Positive Carbon: Dispensing with food waste using AI and lidar

18 Jul 2022

Aisling and Mark Kirwan. Image: Dominik Tryba

Aisling and Mark Kirwan have spent a combined 20 years tackling the shameful issue of food waste.

“You can’t manage what you can’t measure,” said Aisling Kirwan. And what her start-up, Positive Carbon, is helping to manage is food waste.

The Dublin-headquartered start-up provides commercial kitchens with technology that can monitor food waste in detail, giving them the data they need to tackle this issue. The company believes its tech can help cut food waste in half, while also reducing costs and supporting business sustainability goals.

“In Europe, the food service industry spends €21bn annually on food that ends up in the bin,” said Aisling. “The reason food waste is such an extensive issue is due to the lack of visibility. If you don’t know what you’re wasting, how can you possibly reduce it?”

Positive Carbon helps uncover the extent of food waste using AI and lidar, a form of laser sensing that’s also used in self-driving cars.

“The technology records and logs every piece of food that is thrown in the bin,” Aisling explained. “All of the data collected from the food is displayed on user-friendly reporting dashboards where staff can see exactly what food they’re wasting and can make changes to their purchasing, production and preparation to reduce this food waste.”

‘As a start-up created in the midst of the pandemic, we have faced many challenges’
– AISLING KIRWAN

Businesses that want to keep an eye on waste in this way can simply install Positive Carbon’s system of scanners and cameras above food waste bins. The system is already in use in Trinity College Dublin, Dublin City University, Sandymount Hotel, The Grand Hotel Malahide and Airfield Estate in Dundrum.

Recently, the company secured a partnership with KSG, the third-largest food service provider in Ireland servicing 120 locations across the country.

This project was supported through the Green Enterprise Innovation for a Circular Economy programme from the Environmental Protection Agency (EPA). All along its journey, Positive Carbon has also had “fantastic support”, according to Aisling, from the EPA as well as Enterprise Ireland and Social Entrepreneurs Ireland.

Enterprise Ireland backed the company through its Competitive Start Fund and New Frontiers programme, and then again in a pre-seed funding round in 2021 along with German VC APX, marking the latter’s first investment in an Irish business.

At the same time the start-up was selected for University College Dublin’s Agcellerator programme and had also been accepted into Social Entrepreneurs Ireland’s Impact Programme. Earlier this year, Positive Carbon was among eight Irish businesses selected by Bord na Móna for its Accelerate Green programme.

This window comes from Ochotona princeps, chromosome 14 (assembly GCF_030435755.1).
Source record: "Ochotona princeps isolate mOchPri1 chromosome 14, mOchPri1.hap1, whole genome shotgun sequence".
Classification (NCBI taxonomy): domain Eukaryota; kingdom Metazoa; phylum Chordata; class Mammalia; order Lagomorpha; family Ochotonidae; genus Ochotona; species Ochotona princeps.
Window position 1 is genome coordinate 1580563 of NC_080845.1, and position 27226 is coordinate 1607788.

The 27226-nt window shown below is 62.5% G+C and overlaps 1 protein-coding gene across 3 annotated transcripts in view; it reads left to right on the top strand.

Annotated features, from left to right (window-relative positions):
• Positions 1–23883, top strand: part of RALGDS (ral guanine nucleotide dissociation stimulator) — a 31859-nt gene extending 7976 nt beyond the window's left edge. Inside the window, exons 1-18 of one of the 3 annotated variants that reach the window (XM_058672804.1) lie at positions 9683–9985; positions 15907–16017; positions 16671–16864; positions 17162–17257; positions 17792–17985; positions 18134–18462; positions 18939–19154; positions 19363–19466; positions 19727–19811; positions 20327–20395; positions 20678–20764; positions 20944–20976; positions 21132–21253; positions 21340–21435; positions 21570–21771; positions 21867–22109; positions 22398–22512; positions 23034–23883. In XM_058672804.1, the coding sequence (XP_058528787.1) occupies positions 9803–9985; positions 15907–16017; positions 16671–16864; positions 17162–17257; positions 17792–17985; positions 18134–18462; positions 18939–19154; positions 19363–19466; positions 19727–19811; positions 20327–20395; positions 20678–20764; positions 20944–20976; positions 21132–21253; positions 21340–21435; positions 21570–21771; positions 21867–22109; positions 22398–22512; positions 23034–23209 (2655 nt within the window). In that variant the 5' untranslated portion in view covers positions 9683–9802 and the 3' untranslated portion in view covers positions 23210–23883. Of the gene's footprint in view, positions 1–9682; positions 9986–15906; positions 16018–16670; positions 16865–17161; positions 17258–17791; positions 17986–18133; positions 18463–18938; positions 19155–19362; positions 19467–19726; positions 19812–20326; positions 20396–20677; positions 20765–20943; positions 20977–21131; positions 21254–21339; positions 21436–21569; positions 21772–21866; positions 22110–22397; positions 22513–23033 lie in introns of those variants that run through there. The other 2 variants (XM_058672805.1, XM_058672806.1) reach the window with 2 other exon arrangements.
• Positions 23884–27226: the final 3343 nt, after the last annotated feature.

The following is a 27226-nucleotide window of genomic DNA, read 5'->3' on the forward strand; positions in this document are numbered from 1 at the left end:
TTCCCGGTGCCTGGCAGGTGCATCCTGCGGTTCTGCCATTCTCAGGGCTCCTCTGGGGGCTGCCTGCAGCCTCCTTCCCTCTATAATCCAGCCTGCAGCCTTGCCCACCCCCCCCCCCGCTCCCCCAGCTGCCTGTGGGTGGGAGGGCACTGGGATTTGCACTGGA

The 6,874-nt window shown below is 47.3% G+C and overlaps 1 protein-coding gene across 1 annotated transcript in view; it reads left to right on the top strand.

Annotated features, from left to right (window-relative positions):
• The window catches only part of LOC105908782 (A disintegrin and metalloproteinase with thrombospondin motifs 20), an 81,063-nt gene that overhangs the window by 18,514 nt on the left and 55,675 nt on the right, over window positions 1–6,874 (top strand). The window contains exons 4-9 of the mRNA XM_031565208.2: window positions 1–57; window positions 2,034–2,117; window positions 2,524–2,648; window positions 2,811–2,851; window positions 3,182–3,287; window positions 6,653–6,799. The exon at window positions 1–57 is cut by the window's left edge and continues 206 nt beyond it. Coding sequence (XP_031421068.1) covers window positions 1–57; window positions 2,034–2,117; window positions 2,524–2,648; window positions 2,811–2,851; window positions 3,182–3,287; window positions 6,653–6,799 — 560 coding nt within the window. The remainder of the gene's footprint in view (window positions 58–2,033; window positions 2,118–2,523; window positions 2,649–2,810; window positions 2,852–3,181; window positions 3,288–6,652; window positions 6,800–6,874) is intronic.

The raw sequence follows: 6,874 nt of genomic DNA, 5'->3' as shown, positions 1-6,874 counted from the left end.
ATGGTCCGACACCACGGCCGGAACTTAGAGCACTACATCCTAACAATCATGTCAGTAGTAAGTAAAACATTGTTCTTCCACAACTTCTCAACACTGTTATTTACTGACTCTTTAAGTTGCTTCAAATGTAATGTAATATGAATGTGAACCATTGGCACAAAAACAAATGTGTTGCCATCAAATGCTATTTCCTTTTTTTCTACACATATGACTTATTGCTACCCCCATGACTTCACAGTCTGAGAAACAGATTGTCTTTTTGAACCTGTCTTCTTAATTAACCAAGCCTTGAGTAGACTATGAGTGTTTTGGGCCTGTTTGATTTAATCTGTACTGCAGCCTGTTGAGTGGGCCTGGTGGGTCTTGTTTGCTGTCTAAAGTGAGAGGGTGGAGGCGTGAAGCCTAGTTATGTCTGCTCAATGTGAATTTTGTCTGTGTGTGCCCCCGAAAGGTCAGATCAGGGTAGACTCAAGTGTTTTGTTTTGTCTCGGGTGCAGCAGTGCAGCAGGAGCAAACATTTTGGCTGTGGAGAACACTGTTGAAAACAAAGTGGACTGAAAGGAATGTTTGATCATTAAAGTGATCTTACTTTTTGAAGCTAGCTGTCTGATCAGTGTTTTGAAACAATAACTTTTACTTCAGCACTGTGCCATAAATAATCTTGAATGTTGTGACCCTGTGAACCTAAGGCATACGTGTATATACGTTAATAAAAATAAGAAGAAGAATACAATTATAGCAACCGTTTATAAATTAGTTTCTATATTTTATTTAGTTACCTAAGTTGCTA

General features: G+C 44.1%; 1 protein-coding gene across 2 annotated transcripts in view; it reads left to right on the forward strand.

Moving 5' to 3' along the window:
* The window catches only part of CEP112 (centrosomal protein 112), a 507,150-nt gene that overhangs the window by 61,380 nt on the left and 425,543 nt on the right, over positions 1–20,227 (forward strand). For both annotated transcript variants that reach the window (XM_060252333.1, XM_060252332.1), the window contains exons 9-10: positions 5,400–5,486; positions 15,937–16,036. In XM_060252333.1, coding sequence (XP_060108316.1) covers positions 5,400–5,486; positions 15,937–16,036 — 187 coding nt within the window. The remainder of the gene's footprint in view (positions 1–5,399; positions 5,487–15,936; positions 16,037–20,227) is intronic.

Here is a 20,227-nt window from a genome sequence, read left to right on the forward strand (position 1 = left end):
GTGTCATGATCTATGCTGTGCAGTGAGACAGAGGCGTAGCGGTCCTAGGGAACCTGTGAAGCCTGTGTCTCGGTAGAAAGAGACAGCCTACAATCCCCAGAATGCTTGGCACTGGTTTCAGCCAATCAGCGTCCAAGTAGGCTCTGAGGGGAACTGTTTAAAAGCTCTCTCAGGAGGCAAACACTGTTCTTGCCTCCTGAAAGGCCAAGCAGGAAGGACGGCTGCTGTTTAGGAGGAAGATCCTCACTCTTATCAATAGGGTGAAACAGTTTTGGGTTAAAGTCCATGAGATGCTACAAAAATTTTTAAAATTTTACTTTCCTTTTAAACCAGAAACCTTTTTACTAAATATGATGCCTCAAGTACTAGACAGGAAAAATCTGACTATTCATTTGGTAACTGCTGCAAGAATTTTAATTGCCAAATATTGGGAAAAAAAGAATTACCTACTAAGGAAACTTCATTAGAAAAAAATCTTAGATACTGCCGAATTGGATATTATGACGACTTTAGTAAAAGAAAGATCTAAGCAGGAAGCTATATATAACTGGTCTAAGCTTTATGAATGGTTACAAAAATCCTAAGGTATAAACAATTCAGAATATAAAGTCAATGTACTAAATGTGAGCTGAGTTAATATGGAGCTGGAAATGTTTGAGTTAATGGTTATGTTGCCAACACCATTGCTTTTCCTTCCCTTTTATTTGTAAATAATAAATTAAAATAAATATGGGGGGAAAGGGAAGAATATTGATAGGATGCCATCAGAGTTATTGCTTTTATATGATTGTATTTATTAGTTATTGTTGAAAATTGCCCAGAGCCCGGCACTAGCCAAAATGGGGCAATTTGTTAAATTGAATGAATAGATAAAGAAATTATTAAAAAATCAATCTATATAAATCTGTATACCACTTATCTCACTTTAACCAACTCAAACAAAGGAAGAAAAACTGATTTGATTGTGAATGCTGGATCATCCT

All of this has come quickly for the young start-up, which was founded in 2020.

“As a start-up created in the midst of the pandemic, when the entire industry was essentially closed, we have faced many challenges, especially with pilots and roll-outs stopping and starting,” said Aisling. “Thankfully, since restrictions have been lifted, businesses have been keen to put sustainability and cost-savings as a top priority.”

‘The goal is to make food waste monitoring simple and accessible’
– AISLING KIRWAN

But managing food waste has always been a priority for Aisling, who previously worked at FoodCloud, a successful Irish social enterprise that redistributes what would be wasted food to where it is most needed. Aisling worked with FoodCloud for three years and, overall, has been working with her co-founder Mark Kirwan for many years on this issue.

CEO Mark leads product development and created the patent for the technology, while Aisling leads operations as COO. Between them, they have a combined 20 years’ experience in building and rolling out food waste technology in the UK, Australia, Chile and now back in Ireland.

As well as the food service industry, Positive Carbon aims to partner with the country’s broad base of multinationals.

“We can also benefit from working with some of the largest tech companies located in Dublin, who want to bring efficiency to their business while also helping reach their ambitious sustainability goals,” said Aisling.

“The goal at Positive Carbon is to make food waste monitoring so simple and accessible that any business that wants to track their food waste and reduce their food bills and environmental impact can.”

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Elaine Burke is the editor of Silicon Republic

editorial@siliconrepublic.com